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By Jane Feehan
WIOD launched its first radio broadcast Jan. 19, 1926. The station, tagged with call letters WIOD for “Wonderful Isle of Dreams” by Miami Beach developer Carl Fisher, was built atop one of his man-made islands near the Nautilus Hotel (4300 Alton Road). It operated in one of the first buildings in the U.S. designed primarily for radio broadcast use.
According to author Ann Armbruster (The Life and Times of Miami Beach, Alfred A. Knopf: 1995), Jesse Jay, son of Webb Jay, inventor of the auto vacuum tank, founded WIOD. It was the first 1,000-watt station in Florida. During its early days WIOD offered about two hours of programming and most of it was orchestra music or church services. By 1928 the station was an NBC affiliate.
WIOD studios moved to downtown Miami in the early 1930s to the News Tower. It was purchased by Metropolis Publishing Company, owner of the Miami News in 1936 and advertised with the slogan, “Your free ticket to the finest radio is at 610 on your radio dial.”
By 1941*, WIOD was operating 18 ½ hours daily from the 79th Street Causeway. Programming included entertainers Bob Hope, Jack Benny, Fibber McGee and Molly, Eddie Cantor, other big names of the era and featured soap opera A Guiding Light five days a week. The station increased to 5,000 watts of power in February that year with great fanfare throughout South Florida; that ramp up in wattage made WIOD the most powerful radio station in the state. The station, deemed by management as a “symbol of progress,” broadcasted with the assistance of two 320-foot steel towers over the waters of Biscayne Bay (salt water is said to improve signal strength).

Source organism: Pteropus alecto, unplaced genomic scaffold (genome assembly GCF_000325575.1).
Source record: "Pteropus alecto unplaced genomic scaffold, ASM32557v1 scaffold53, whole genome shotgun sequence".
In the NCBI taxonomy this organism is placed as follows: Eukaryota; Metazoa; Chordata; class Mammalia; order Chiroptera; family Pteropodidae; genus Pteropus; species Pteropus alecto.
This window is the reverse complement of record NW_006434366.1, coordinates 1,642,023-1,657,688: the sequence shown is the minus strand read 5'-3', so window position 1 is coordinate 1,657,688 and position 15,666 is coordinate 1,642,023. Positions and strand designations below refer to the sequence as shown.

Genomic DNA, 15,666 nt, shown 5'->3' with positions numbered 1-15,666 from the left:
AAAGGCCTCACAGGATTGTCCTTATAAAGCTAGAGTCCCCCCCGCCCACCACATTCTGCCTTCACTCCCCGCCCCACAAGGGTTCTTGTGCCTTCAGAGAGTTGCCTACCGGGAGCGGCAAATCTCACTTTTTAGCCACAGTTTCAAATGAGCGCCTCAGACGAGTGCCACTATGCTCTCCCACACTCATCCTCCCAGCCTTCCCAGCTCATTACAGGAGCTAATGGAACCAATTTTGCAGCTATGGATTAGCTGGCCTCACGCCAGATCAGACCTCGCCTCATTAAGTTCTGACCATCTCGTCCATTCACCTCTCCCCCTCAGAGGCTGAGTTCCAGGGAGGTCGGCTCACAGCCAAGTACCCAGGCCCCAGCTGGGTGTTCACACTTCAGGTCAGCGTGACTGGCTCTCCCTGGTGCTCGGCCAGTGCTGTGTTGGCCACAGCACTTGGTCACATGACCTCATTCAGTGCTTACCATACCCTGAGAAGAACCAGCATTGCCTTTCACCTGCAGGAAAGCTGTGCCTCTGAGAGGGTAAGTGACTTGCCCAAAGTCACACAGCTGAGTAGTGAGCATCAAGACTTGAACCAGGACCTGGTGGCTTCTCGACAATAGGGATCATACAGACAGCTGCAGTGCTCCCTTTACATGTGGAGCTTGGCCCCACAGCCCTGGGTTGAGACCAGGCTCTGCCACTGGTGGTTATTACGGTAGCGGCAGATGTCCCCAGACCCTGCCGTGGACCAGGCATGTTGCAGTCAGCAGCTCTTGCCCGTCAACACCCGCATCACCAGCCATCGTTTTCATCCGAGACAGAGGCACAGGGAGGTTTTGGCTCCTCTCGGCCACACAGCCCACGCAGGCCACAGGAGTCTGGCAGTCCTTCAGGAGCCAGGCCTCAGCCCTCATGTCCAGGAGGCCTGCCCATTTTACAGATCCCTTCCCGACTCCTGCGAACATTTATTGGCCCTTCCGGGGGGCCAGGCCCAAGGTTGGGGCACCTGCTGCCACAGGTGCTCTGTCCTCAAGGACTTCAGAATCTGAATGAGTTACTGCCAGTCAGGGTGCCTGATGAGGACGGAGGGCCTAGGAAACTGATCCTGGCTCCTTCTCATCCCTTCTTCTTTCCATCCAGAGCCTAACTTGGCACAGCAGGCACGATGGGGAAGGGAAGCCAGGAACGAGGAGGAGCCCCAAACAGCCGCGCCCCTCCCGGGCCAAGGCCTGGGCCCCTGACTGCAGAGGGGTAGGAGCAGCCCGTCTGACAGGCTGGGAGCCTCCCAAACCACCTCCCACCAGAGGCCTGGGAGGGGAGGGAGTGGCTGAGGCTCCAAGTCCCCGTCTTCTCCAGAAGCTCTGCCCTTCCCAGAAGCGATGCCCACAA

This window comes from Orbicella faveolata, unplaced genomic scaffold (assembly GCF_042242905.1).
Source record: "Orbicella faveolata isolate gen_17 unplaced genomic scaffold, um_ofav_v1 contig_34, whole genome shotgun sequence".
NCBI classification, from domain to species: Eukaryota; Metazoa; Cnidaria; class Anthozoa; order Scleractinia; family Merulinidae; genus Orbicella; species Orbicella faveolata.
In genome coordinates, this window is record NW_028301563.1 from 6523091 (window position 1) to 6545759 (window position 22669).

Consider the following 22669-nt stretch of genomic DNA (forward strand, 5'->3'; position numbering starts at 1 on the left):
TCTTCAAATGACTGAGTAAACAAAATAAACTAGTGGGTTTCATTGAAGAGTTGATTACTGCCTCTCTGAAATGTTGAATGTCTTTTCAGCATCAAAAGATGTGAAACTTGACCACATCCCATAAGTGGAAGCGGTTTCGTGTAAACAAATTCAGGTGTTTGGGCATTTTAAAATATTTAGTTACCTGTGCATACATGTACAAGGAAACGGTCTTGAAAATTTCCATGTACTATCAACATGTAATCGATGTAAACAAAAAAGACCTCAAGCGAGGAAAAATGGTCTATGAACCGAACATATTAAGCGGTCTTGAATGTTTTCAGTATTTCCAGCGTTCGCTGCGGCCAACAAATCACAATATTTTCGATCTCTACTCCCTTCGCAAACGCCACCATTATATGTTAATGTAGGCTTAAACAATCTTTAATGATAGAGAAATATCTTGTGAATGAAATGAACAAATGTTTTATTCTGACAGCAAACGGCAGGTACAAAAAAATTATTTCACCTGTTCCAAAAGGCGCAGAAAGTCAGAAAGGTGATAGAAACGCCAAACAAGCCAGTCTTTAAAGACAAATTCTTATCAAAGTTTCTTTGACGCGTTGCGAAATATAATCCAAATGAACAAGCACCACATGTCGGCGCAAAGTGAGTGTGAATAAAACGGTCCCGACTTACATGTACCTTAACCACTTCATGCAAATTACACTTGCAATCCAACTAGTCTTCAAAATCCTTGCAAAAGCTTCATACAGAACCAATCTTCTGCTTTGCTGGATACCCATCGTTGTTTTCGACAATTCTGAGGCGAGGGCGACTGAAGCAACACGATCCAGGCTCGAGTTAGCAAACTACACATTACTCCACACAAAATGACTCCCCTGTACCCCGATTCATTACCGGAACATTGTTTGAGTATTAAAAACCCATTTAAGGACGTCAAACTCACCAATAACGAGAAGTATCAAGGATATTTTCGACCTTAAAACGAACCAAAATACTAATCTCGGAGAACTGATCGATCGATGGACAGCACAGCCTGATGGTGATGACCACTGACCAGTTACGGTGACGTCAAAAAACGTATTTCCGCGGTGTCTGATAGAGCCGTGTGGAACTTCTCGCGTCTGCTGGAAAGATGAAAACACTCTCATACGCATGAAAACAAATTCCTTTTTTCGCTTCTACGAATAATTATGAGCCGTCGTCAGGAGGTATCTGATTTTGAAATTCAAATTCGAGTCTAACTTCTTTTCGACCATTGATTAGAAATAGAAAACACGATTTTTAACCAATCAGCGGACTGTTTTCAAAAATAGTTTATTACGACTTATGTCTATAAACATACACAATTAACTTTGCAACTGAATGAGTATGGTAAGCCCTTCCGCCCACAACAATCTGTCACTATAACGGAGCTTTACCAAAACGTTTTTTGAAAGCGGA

From 1959 to 1962, the call letters of 610 were changed to WCKR by then-owner Cox-Knight Broadcasting. TV station WSVN also owned 610 later during the 1960s and played rock music, an unsuccessful format in a fiercely competitive market. It transitioned back to call letters WIOD during the 70s and was the venue that helped launch TV personality Larry King’s national career. Other broadcast notables of the 70s and 80s included Big Wilson and Neil Rogers.
In 1981, WIOD’s power was increased with special temporary authority to 10,000 watts to overcome interference by a station in Cuba. Permission to broadcast at that power is renewed each year.
Today, iHeartMedia, Inc. owns WIOD. Its studio operates in Miramar and its transmitter tower lies near Biscayne Bay at North Bay Village. News Talk 610 operates 24/7, a big leap in scheduling from those short days of 1926.
*Some facts about radio in the 1940s: More than half the radios in the world were owned by Americans; 85 percent of Americans owned a radio; a nationally syndicated radio show would have as many as 10 million listeners.
Kleinberg, Howard. Miami Beach, a History. Miami: Centennial Press, 1995.
Miami News, Feb. 22, 1941.
Tags: Miami Beach in the 1920s, WIOD, WCKR, Miami radio, historical researcher, film researcher